What is a Wood Destroying Insect Report (termite inspection)?
Although commonly referred to as a “termite inspection,” WDI stands for “wood-destroying insect.” A proper WDI inspection looks for evidence of infestation by termites, carpenter ants, wood-devouring beetles, and carpenter bees, as well as evidence of past infestations, damage to wood, or conditions conducive to infestation. When obtaining a mortgage or a mortgage guarantee to finance the purchase of a home, you will most likely be required to obtain a WDI inspection by the bank or the mortgage company (FHA, VA, HUD, etc.)
The inspection is over and I have the report, now what?
Every home sale is different and contracts are written in different ways depending on many factors. The inspection company is not involved in deciding what repairs will be done and who will be performing or paying for repairs. These decisions should be discussed and decided by the Buyer and your real estate agent. It is recommended that repairs be performed by qualified licensed contractors/specialists.
When will I receive the report?
The report will be delivered electronically within 12 hours of the on-site inspection.
Who is ASHI?
The American Society of Home Inspectors. Since 1976, ASHI has worked to build consumer awareness of home inspections and to enhance the professionalism of its membership. The ASHI Standards of Practice and Code of Ethics serve as a performance guideline for home inspectors and is universally recognized and accepted by many professional and governmental bodies. ASHI Website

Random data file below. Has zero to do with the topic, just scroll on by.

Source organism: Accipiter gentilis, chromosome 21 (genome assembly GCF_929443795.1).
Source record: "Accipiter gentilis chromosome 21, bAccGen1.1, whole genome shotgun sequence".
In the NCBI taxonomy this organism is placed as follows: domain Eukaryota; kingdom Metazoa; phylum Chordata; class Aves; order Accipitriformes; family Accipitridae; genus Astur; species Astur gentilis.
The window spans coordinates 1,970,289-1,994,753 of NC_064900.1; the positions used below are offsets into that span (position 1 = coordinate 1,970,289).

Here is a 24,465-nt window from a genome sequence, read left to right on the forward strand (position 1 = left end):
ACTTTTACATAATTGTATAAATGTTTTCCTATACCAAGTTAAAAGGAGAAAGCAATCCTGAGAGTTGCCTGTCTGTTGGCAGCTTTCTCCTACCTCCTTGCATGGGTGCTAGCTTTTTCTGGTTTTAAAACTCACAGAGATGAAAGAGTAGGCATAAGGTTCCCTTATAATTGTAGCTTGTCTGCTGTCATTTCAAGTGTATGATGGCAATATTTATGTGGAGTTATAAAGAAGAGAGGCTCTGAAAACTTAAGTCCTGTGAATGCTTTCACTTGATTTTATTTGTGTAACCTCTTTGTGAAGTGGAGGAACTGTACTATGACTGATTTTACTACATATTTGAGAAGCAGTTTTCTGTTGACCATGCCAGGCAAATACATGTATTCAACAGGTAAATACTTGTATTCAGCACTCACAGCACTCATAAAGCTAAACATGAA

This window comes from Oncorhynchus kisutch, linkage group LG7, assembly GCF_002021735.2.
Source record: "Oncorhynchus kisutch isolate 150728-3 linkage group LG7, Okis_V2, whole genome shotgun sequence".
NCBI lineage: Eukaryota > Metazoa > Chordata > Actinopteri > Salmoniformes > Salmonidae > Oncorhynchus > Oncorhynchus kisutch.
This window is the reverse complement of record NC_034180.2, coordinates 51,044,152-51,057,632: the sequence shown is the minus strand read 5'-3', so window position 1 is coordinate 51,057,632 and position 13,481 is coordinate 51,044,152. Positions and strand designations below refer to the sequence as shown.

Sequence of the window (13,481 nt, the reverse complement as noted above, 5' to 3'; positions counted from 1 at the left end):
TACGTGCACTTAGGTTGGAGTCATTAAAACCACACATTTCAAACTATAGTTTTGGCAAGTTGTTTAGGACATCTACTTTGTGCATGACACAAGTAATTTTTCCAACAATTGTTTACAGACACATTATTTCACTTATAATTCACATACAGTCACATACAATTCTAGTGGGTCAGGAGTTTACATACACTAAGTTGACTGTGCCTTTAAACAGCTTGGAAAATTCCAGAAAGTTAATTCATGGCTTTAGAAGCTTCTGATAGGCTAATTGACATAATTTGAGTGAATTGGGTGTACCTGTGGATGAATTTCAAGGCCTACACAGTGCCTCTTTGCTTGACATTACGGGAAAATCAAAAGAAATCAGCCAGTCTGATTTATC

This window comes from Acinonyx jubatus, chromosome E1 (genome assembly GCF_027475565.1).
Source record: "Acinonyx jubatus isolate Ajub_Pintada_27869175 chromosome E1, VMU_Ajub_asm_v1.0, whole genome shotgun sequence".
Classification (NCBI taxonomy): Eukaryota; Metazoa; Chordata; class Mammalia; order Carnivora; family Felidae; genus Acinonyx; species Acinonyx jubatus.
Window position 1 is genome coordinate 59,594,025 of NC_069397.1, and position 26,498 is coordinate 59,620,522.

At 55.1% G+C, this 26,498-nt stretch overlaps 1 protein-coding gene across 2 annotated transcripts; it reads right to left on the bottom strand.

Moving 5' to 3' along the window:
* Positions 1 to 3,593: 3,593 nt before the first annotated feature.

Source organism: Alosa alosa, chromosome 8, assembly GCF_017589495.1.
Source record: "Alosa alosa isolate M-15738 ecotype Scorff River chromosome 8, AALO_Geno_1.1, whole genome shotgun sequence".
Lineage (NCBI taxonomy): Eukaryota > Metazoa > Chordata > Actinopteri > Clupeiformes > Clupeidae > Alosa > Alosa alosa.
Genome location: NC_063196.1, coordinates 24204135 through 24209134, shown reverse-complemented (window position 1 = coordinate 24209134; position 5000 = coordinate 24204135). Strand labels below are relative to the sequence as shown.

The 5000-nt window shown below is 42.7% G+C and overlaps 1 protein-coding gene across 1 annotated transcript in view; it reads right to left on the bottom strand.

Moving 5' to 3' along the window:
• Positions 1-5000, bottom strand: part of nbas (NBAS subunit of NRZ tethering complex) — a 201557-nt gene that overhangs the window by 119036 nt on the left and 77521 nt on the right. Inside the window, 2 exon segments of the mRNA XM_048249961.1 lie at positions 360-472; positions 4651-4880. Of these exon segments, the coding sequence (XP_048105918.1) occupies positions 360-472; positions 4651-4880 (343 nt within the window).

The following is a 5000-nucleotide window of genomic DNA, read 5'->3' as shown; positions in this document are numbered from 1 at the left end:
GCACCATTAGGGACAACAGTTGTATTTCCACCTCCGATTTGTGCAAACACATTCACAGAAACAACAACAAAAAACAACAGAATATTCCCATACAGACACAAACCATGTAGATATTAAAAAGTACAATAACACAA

Who belongs to ASHI?
ASHI is an organization of independent, professional home inspectors who are required to make a commitment to follow ASHI Standards of Practice and Code of Ethics. ASHI Certified Inspectors are required to meet rigorous requirements, including passing a comprehensive, written technical exam and performing a minimum of 250 professional, fee-paid home inspections. Mandatory continuing education helps the membership stay current with the latest in technology, materials, and professional skills.
How to Pass a Home Inspection:
It’s a misconception to think of a home inspection as a pass or fail test, but there are things Home Sellers can do to help the home inspection go smoothly, ensuring the best possible outcome for all parties and the least inconvenience and stress.
Things to consider prior to listing home
- Repair peeling/worn paint
- Check that grading slopes away from the house
- Check roofs, gutters, and downspouts
- Trim bushes or trees that are in contact with the house
- Repair loose or missing railings
- Repair broken/cracked glass
- Repair doors that stick or are out of adjustment
- Repair plumbing and plumbing leaks
- Have heating and air conditioned serviced prior to the home inspection.
This is just some of the many maintenance and repair items that can aid in the selling process. By taking proactive steps, sellers are showing buyers their on-going commitment to the maintenance and well-being of the house as well as provide them with the chance to have repairs made prior to the inspection. This is important because statistics show that buyers typically negotiate two times the actual costs of repairs found in a house. Sellers may want to consider a Pre-listing inspection.